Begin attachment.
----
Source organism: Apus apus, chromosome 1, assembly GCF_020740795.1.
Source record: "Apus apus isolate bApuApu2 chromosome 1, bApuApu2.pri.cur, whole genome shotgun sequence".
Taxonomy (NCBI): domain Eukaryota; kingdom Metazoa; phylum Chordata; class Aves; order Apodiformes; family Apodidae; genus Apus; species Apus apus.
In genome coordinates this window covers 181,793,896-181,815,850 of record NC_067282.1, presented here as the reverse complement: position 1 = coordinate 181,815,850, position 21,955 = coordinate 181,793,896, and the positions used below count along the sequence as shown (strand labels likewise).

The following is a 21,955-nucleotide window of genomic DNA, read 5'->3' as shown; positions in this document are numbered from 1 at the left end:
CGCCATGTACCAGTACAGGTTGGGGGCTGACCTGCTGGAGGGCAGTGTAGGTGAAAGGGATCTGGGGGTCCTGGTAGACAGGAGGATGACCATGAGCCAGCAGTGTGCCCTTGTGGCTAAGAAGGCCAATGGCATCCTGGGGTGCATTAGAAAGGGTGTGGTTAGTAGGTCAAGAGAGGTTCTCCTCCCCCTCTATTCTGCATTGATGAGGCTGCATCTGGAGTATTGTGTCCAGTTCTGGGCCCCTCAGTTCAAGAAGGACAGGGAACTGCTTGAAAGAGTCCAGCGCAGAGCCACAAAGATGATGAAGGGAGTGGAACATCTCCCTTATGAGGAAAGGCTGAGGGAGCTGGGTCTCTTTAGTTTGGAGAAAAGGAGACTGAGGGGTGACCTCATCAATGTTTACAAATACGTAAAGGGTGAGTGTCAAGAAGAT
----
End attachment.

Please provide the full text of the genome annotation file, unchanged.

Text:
Source organism: Apus apus, chromosome 1, assembly GCF_020740795.1.
Source record: "Apus apus isolate bApuApu2 chromosome 1, bApuApu2.pri.cur, whole genome shotgun sequence".
Taxonomy (NCBI): domain Eukaryota; kingdom Metazoa; phylum Chordata; class Aves; order Apodiformes; family Apodidae; genus Apus; species Apus apus.
In genome coordinates this window covers 181,793,896-181,815,850 of record NC_067282.1, presented here as the reverse complement: position 1 = coordinate 181,815,850, position 21,955 = coordinate 181,793,896, and the positions used below count along the sequence as shown (strand labels likewise).

The following is a 21,955-nucleotide window of genomic DNA, read 5'->3' as shown; positions in this document are numbered from 1 at the left end:
CGCCATGTACCAGTACAGGTTGGGGGCTGACCTGCTGGAGGGCAGTGTAGGTGAAAGGGATCTGGGGGTCCTGGTAGACAGGAGGATGACCATGAGCCAGCAGTGTGCCCTTGTGGCTAAGAAGGCCAATGGCATCCTGGGGTGCATTAGAAAGGGTGTGGTTAGTAGGTCAAGAGAGGTTCTCCTCCCCCTCTATTCTGCATTGATGAGGCTGCATCTGGAGTATTGTGTCCAGTTCTGGGCCCCTCAGTTCAAGAAGGACAGGGAACTGCTTGAAAGAGTCCAGCGCAGAGCCACAAAGATGATGAAGGGAGTGGAACATCTCCCTTATGAGGAAAGGCTGAGGGAGCTGGGTCTCTTTAGTTTGGAGAAAAGGAGACTGAGGGGTGACCTCATCAATGTTTACAAATACGTAAAGGGTGAGTGTCAAGAAGAT